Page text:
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Attitudes Regarding Death

Virtually all people, by the time they reach adulthood, have suffered through the loss of friends and loved ones. We don’t live in a bubble and death, as tragic as it can be, is an end result of life. 

Many people are afraid of death, while for others, there is no fear. Some people seldom think about it and others go to elaborate extremes when it comes to their own death. Quite often, our attitude about our own mortality is tempered by our religious beliefs. The question is how you feel about death in general.

  • How do you feel about your own death?

    • I’m afraid of dying
    • I don’t like to even think about dying
    • I’m more worried about the deaths of friends and loved ones than I am about my own death
    • I’m not afraid of dying
    • Other


What do you think?


Written by Rex Trulove

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  1. I know this is a complex subject. I am very agnostic in my beliefs and so my views can be taken free of any religious bias.

    I don’t know where I came from but I am here today.

    Think deeply on the above lines and we would realize that we could exist forever.

    • My belief is that our time only ends in the physical world. That can really change a person’s point of view since it is also in the physical world that we feel the aches and pains and physical illnesses. The belief and the hope that something far better awaits that isn’t tied to the troubles of the physical world is quite reassuring.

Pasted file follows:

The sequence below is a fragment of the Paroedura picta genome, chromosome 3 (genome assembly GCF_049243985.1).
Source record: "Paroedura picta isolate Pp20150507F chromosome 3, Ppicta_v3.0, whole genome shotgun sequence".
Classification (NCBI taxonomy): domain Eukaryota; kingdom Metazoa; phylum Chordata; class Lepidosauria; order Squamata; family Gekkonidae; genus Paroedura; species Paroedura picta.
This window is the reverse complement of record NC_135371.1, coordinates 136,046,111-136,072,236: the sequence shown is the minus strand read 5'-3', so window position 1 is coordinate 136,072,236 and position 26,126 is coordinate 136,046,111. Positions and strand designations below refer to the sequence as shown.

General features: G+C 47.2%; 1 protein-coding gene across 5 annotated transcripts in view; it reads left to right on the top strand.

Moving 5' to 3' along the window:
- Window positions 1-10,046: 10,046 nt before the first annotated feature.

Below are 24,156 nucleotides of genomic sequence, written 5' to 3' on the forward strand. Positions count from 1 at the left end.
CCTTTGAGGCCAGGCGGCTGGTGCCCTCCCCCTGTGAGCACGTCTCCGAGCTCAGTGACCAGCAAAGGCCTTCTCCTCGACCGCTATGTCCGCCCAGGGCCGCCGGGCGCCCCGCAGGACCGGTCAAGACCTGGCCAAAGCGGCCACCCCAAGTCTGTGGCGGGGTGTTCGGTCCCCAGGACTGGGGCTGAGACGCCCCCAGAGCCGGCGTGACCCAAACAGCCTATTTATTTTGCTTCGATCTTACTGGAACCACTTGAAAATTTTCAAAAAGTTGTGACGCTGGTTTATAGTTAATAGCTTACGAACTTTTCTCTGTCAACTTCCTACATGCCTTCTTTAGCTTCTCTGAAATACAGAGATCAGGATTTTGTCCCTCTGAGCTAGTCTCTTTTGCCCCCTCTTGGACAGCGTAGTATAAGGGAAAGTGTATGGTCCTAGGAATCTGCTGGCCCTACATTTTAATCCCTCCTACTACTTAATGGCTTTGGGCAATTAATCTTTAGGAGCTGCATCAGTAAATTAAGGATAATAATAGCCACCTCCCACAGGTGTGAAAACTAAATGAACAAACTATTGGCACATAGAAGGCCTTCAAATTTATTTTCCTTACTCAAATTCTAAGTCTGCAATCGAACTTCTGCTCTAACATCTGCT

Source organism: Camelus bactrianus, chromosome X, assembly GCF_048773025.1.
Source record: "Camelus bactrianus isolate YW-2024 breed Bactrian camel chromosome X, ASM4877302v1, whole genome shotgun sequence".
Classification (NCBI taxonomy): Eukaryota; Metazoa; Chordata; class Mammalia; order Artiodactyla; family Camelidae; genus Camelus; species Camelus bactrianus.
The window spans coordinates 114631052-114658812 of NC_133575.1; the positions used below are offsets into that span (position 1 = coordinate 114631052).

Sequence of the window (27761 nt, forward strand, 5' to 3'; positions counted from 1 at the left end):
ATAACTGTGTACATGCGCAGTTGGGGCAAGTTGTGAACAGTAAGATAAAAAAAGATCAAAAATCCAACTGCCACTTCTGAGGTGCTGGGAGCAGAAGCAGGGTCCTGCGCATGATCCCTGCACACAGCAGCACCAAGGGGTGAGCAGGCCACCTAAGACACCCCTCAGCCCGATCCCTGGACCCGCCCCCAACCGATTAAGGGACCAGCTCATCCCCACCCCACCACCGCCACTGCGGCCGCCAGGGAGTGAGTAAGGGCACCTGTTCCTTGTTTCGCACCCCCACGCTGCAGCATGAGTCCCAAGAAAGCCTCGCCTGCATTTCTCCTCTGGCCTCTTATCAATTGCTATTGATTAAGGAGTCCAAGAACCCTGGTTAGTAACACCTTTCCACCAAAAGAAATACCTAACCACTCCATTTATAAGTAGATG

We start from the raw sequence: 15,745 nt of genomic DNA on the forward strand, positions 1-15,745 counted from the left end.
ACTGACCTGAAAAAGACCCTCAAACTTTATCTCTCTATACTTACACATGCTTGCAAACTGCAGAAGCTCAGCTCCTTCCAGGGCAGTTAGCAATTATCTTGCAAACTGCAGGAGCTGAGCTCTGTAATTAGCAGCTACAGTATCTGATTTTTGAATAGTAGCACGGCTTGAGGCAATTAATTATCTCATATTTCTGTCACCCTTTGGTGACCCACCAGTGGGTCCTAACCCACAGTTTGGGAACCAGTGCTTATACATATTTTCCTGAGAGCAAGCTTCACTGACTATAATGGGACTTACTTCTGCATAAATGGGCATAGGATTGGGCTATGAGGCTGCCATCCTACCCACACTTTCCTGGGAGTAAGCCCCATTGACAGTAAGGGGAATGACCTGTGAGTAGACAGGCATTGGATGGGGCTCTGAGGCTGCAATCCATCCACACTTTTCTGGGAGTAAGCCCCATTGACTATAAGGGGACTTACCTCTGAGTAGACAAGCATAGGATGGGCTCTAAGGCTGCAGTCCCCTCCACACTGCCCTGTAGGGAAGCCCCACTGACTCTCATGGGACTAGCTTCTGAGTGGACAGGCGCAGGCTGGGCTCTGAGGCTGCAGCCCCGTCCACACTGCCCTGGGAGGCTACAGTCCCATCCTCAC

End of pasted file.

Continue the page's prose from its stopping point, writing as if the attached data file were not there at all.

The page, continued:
• That is one of the great things about the good news contained in the New Testament of the Bible. The Bible is actually very clear about what happens next. It certainly isn’t something to be anxious about, though a lot of people are.

        • That is the very definition of faith. What a lot of people don’t think about, though, is that we take a lot of things for granted based on faith, though not necessarily spiritual faith. When I go to sleep at night, I have no proof that the following day will have sunlight, yet I believe that it will. That is faith. I wasn’t there when people walked on the moon, so I have no absolute proof that it happened, but I have faith that the television and radio broadcasts of it were true.

          I’ve had a great many situations when I’ve prayed to God for something specific and it has happened, though the chances of it occurring were exceedingly slim. The prayers were in spiritual faith in God, though I’ve never seen him. I’ve seen His works many times, but I haven’t SEEN Him. There are too many things that happen on almost a daily basis that are unlikely in the extreme for me not to believe in God. Having the faith that the Bible is the inspired word of God doesn’t take much more faith than believing in God and Jesus.

          For that matter, the chances that so many people could contribute to the bible over a period of over 1,100 years, in three languages, sometimes without knowing that the others even existed, and have it all come out in agreement and without contradiction is far too phenomenal and unlikely for it not to be the word of God.

          Some of the best-known evangelists started out as scientists who tried really hard to disprove the bible. When they couldn’t do it, they became Christians.

          I should really share this as one or more articles. The ‘proof’ is irrefutable, though not everyone will or can accept it.

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